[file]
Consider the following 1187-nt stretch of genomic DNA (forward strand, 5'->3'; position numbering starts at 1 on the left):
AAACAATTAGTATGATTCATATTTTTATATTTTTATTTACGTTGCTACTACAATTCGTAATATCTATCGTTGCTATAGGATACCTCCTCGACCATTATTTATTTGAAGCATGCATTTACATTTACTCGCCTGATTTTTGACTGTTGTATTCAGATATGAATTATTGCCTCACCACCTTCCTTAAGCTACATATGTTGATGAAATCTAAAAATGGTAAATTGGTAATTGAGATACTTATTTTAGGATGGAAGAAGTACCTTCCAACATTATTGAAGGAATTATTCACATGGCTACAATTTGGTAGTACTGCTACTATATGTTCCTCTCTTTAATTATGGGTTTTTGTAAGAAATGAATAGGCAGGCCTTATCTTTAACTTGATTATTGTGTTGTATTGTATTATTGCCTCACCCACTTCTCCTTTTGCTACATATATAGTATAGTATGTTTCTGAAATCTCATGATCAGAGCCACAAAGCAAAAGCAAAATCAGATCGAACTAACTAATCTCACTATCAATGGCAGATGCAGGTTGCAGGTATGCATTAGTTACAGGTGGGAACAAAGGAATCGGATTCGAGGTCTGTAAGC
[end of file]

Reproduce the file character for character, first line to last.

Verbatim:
Consider the following 1187-nt stretch of genomic DNA (forward strand, 5'->3'; position numbering starts at 1 on the left):
AAACAATTAGTATGATTCATATTTTTATATTTTTATTTACGTTGCTACTACAATTCGTAATATCTATCGTTGCTATAGGATACCTCCTCGACCATTATTTATTTGAAGCATGCATTTACATTTACTCGCCTGATTTTTGACTGTTGTATTCAGATATGAATTATTGCCTCACCACCTTCCTTAAGCTACATATGTTGATGAAATCTAAAAATGGTAAATTGGTAATTGAGATACTTATTTTAGGATGGAAGAAGTACCTTCCAACATTATTGAAGGAATTATTCACATGGCTACAATTTGGTAGTACTGCTACTATATGTTCCTCTCTTTAATTATGGGTTTTTGTAAGAAATGAATAGGCAGGCCTTATCTTTAACTTGATTATTGTGTTGTATTGTATTATTGCCTCACCCACTTCTCCTTTTGCTACATATATAGTATAGTATGTTTCTGAAATCTCATGATCAGAGCCACAAAGCAAAAGCAAAATCAGATCGAACTAACTAATCTCACTATCAATGGCAGATGCAGGTTGCAGGTATGCATTAGTTACAGGTGGGAACAAAGGAATCGGATTCGAGGTCTGTAAGC